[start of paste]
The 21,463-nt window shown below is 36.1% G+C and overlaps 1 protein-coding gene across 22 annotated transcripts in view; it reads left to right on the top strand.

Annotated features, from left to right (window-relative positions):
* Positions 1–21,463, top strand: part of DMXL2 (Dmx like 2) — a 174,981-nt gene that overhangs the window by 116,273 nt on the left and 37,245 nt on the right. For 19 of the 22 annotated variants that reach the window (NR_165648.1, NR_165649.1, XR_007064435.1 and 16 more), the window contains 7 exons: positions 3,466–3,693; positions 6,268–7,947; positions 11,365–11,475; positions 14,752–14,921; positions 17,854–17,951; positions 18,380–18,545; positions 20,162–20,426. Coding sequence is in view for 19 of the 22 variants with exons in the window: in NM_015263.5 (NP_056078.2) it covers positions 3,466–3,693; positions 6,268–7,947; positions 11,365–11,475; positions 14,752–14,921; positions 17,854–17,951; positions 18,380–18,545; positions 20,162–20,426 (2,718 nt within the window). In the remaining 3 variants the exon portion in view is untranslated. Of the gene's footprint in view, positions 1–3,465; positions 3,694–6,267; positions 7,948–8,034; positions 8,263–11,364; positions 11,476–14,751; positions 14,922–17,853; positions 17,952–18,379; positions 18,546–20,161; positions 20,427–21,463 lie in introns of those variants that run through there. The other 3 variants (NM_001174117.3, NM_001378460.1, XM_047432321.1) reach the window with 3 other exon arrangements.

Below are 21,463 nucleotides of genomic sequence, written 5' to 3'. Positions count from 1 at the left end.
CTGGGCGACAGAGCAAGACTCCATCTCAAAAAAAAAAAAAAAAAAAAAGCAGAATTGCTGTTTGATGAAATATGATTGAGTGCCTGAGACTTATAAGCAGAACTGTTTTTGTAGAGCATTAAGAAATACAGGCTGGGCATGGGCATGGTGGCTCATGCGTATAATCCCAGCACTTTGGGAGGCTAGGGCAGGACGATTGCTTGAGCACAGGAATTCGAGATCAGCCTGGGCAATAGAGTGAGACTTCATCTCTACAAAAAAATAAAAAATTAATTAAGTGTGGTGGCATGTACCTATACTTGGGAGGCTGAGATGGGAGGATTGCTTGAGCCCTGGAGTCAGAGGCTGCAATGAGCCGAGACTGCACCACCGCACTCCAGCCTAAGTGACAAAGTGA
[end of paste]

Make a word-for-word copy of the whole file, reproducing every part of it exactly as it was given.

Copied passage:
The 21,463-nt window shown below is 36.1% G+C and overlaps 1 protein-coding gene across 22 annotated transcripts in view; it reads left to right on the top strand.

Annotated features, from left to right (window-relative positions):
* Positions 1–21,463, top strand: part of DMXL2 (Dmx like 2) — a 174,981-nt gene that overhangs the window by 116,273 nt on the left and 37,245 nt on the right. For 19 of the 22 annotated variants that reach the window (NR_165648.1, NR_165649.1, XR_007064435.1 and 16 more), the window contains 7 exons: positions 3,466–3,693; positions 6,268–7,947; positions 11,365–11,475; positions 14,752–14,921; positions 17,854–17,951; positions 18,380–18,545; positions 20,162–20,426. Coding sequence is in view for 19 of the 22 variants with exons in the window: in NM_015263.5 (NP_056078.2) it covers positions 3,466–3,693; positions 6,268–7,947; positions 11,365–11,475; positions 14,752–14,921; positions 17,854–17,951; positions 18,380–18,545; positions 20,162–20,426 (2,718 nt within the window). In the remaining 3 variants the exon portion in view is untranslated. Of the gene's footprint in view, positions 1–3,465; positions 3,694–6,267; positions 7,948–8,034; positions 8,263–11,364; positions 11,476–14,751; positions 14,922–17,853; positions 17,952–18,379; positions 18,546–20,161; positions 20,427–21,463 lie in introns of those variants that run through there. The other 3 variants (NM_001174117.3, NM_001378460.1, XM_047432321.1) reach the window with 3 other exon arrangements.

Below are 21,463 nucleotides of genomic sequence, written 5' to 3'. Positions count from 1 at the left end.
CTGGGCGACAGAGCAAGACTCCATCTCAAAAAAAAAAAAAAAAAAAAAGCAGAATTGCTGTTTGATGAAATATGATTGAGTGCCTGAGACTTATAAGCAGAACTGTTTTTGTAGAGCATTAAGAAATACAGGCTGGGCATGGGCATGGTGGCTCATGCGTATAATCCCAGCACTTTGGGAGGCTAGGGCAGGACGATTGCTTGAGCACAGGAATTCGAGATCAGCCTGGGCAATAGAGTGAGACTTCATCTCTACAAAAAAATAAAAAATTAATTAAGTGTGGTGGCATGTACCTATACTTGGGAGGCTGAGATGGGAGGATTGCTTGAGCCCTGGAGTCAGAGGCTGCAATGAGCCGAGACTGCACCACCGCACTCCAGCCTAAGTGACAAAGTGA